The pasta e fagioli it’s a simple but surprisingly good pasta dish all over Italy. Find out how to make it properly, its different regional variations and why it is an interesting dish from the nutritional point of view.
Pasta e fagioli (pasta and beans) is a very popular dish that can be found in different versions throughout Italy.
Each region has its own way of doing it, and everybody claim it to be the “real one” or the original.
There is debate amongst Italian regarding whether or not to use pork rind or if onion should be preferred to garlic and on, and on…
The answer is that there isn’t a best version and most of it is down to personal preferences. However, some common patterns show what it should contain and what not, based on centuries of trial and error.
The recipe that I propose here is the Neapolitan version, with a personal twist. But don’t worry – I’ll suggest variations and tips at the end, so it can be used as a starting point for further culinary experiments.
Nutritional info & why this is a very interesting recipe
From the nutritional point of view, this is a very healthy dish which provides a complete protein profile.
Beans proteins and grains or cereals proteins are incomplete on their own but when combining them you obtain a source of protein that contains all 9 essential amino acids.
Also due to its content in fibre and carbohydrates it can be definitely eaten as a one-plate meal.
Simple, cheap and easy
It’s a very satisfying plate, with few inexpensive ingredients – beans, pasta, garlic, celery, tomatoes, red chilli and olive oil and that can be made very easily.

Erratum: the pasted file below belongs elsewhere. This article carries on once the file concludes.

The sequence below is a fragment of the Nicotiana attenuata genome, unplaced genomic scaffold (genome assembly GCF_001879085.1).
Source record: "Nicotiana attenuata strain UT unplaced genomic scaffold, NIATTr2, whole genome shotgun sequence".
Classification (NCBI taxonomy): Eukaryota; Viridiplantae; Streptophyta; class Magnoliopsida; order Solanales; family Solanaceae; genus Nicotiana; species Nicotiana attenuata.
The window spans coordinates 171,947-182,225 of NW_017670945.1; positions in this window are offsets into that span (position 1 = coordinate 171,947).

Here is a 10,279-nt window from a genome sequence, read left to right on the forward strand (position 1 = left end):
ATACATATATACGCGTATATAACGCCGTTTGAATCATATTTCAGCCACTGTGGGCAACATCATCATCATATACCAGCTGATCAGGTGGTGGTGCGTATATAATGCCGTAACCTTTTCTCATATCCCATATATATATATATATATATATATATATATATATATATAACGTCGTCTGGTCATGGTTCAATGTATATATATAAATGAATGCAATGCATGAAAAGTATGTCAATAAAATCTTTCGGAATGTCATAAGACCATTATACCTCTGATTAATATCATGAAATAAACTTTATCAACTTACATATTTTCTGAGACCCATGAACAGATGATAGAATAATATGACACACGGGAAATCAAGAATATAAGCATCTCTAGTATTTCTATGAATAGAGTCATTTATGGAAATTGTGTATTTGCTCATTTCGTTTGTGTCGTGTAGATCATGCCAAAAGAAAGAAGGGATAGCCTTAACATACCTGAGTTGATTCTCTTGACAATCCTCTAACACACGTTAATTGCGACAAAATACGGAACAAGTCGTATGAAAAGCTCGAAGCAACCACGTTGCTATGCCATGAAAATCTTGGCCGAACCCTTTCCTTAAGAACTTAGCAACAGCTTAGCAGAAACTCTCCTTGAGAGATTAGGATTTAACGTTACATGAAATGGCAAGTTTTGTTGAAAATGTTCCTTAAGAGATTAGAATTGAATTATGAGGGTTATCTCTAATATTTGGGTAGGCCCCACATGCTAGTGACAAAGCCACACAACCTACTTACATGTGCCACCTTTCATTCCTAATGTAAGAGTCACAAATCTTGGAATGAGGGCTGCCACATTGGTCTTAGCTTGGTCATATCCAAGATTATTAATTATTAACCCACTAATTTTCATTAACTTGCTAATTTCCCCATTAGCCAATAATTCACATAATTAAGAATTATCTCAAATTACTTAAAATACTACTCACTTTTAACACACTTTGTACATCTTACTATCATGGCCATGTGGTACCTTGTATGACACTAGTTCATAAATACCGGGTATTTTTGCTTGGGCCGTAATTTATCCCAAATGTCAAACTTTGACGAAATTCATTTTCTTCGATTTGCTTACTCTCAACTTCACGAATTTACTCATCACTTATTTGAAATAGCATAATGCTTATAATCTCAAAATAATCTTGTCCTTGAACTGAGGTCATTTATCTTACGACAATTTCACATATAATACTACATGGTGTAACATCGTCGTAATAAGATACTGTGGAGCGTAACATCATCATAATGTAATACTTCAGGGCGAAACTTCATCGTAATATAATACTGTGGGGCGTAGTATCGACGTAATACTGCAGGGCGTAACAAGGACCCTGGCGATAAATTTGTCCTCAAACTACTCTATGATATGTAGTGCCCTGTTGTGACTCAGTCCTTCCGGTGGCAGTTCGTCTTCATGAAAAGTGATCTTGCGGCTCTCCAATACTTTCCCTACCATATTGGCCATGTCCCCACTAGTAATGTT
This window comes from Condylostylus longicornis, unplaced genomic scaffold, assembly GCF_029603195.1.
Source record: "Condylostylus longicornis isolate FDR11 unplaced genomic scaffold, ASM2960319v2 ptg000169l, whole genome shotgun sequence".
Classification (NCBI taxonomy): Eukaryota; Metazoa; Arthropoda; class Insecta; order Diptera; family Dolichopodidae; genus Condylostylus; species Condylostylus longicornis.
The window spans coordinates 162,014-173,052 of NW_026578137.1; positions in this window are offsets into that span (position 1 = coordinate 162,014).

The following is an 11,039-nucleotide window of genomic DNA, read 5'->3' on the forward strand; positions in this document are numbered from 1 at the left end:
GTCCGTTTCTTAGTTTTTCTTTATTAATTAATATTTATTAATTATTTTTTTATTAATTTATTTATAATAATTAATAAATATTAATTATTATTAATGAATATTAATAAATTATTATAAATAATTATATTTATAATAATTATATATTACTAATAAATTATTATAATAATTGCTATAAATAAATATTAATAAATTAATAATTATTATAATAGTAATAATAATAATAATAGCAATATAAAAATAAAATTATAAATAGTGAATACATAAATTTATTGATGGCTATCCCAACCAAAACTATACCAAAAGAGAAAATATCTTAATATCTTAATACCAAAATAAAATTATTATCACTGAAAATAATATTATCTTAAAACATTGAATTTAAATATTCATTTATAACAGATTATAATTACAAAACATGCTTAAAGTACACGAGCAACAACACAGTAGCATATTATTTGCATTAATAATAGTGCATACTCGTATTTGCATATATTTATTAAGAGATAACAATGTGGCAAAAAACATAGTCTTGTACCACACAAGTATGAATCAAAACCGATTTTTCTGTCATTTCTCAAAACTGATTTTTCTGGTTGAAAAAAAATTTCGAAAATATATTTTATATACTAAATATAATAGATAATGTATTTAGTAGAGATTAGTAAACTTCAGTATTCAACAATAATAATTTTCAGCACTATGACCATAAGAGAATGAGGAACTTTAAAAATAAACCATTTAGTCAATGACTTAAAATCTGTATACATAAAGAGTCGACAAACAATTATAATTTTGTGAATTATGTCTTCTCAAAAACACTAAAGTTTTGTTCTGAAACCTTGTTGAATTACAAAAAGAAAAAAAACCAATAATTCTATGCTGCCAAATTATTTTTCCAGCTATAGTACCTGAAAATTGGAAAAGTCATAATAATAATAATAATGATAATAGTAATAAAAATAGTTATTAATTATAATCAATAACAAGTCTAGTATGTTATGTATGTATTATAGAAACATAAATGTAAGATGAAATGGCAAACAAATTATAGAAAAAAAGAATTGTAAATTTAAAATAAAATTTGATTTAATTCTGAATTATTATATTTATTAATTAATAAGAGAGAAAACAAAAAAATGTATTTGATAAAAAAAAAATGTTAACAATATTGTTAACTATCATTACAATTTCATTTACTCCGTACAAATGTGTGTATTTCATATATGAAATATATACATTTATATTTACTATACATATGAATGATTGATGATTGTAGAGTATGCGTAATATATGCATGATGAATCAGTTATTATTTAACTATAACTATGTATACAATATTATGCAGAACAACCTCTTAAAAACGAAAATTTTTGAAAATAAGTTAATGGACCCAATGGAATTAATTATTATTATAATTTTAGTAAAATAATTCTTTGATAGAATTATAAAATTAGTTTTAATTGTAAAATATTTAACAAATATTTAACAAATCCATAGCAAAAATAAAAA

The only thing to remember when starting from dried beans is to allow a soaking time of between 10 to 12 hours. Just leave it overnight.
Didn’t soak or no time for cooking? Just use canned beans.
You can make this recipe with canned or pre-cooked beans. This way you’ll be able to make it in roughly 20 – 25 mins. Just reduce simmering to 5 minutes at step 3, below.
Is pasta e fagioli a Vegan / Vegetarian dish?
Yes, in its original form this is a 100% plant based dish. Sometimes, and in different variations of the plate it includes pork rind but the recipe I am showing you here is the basic Neapolitan one which doesn’t have it.
Pasta e Fagioli
- One medium to large pot
- Immersion blender
- 165 gr dried beans
- 400 gr short pasta pasta mista, mafalde corte, ditalini, tubetti
- 2 cloves garlic
- 1 stalk celery
- 2 tomatoes
- 1 red chilli or just black pepper
- 4 tbsp olive oil extra virgin
- Brown the garlic and the diced celery in the olive oil in a pot. Once the garlic has browned remove it from the pot.
- Add the beans, the diced tomatoes, cover with water and bring to a boil.
- After simmering for 45 minutes, blend with an immersion blender about a quarter of the beans.
- Add the sliced red chilli (or black pepper) and the salt.
- Add the pasta and if necessary more boiling water to cover it.
- Cook the pasta for about 2/3 of the cooking time (i.e if 10 minutes on the package, cook for 7 minutes). Then turn off the stove and let it rest for 5 to 10 minutes.
- Place into bowls and serve.
Pasta e fagioli vs pasta fazool
Pasta e fagioli is the generic italian name, whereas “pasta e fasule” is the Neapolitan version – which has been phonetically transliterated as “fazool” in English. There are other versions, like northern Italy’s “pasta e fasoi”.
Can you freeze pasta e fagioli?
No. If you really want to freeze something, just prepare the base without the pasta and freeze that. When you want to make the dish, just defrost the base, bring it to a boil and then cook the pasta in it.
Is pasta e fagioli a soup?
Not really, it should have a creamy consistence, not too liquid.
What type of pasta?
Short pasta (pasta corta): pasta mista, mafalde corte, ditalini, tubetti, tubettoni, small shell pasta.
What kind of beans?
Cannellini, navy beans (white beans), borlotti or kidney beans will work better in this plate.
What doesn’t go in pasta e fagioli?
Definitely not cheese!